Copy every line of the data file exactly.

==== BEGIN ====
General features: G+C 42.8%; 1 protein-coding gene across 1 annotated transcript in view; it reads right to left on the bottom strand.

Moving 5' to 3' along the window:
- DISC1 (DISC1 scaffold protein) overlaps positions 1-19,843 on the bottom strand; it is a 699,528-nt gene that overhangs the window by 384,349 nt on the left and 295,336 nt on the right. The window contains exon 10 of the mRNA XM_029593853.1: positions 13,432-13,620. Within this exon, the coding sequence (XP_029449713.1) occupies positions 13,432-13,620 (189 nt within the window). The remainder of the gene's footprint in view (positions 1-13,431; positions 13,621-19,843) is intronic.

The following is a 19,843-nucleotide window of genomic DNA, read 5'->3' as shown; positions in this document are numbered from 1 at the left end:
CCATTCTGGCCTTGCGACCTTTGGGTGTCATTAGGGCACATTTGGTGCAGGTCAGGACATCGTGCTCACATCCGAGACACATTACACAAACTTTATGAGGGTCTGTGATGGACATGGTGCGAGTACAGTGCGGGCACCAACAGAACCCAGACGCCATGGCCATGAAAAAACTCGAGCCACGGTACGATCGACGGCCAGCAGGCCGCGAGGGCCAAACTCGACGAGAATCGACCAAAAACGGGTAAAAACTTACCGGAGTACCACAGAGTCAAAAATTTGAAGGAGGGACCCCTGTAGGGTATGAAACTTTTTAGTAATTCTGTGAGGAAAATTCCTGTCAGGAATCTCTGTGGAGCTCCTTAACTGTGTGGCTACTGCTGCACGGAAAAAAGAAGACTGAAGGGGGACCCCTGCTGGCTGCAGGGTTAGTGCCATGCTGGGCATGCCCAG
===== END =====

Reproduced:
General features: G+C 42.8%; 1 protein-coding gene across 1 annotated transcript in view; it reads right to left on the bottom strand.

Moving 5' to 3' along the window:
- DISC1 (DISC1 scaffold protein) overlaps positions 1-19,843 on the bottom strand; it is a 699,528-nt gene that overhangs the window by 384,349 nt on the left and 295,336 nt on the right. The window contains exon 10 of the mRNA XM_029593853.1: positions 13,432-13,620. Within this exon, the coding sequence (XP_029449713.1) occupies positions 13,432-13,620 (189 nt within the window). The remainder of the gene's footprint in view (positions 1-13,431; positions 13,621-19,843) is intronic.

The following is a 19,843-nucleotide window of genomic DNA, read 5'->3' as shown; positions in this document are numbered from 1 at the left end:
CCATTCTGGCCTTGCGACCTTTGGGTGTCATTAGGGCACATTTGGTGCAGGTCAGGACATCGTGCTCACATCCGAGACACATTACACAAACTTTATGAGGGTCTGTGATGGACATGGTGCGAGTACAGTGCGGGCACCAACAGAACCCAGACGCCATGGCCATGAAAAAACTCGAGCCACGGTACGATCGACGGCCAGCAGGCCGCGAGGGCCAAACTCGACGAGAATCGACCAAAAACGGGTAAAAACTTACCGGAGTACCACAGAGTCAAAAATTTGAAGGAGGGACCCCTGTAGGGTATGAAACTTTTTAGTAATTCTGTGAGGAAAATTCCTGTCAGGAATCTCTGTGGAGCTCCTTAACTGTGTGGCTACTGCTGCACGGAAAAAAGAAGACTGAAGGGGGACCCCTGCTGGCTGCAGGGTTAGTGCCATGCTGGGCATGCCCAG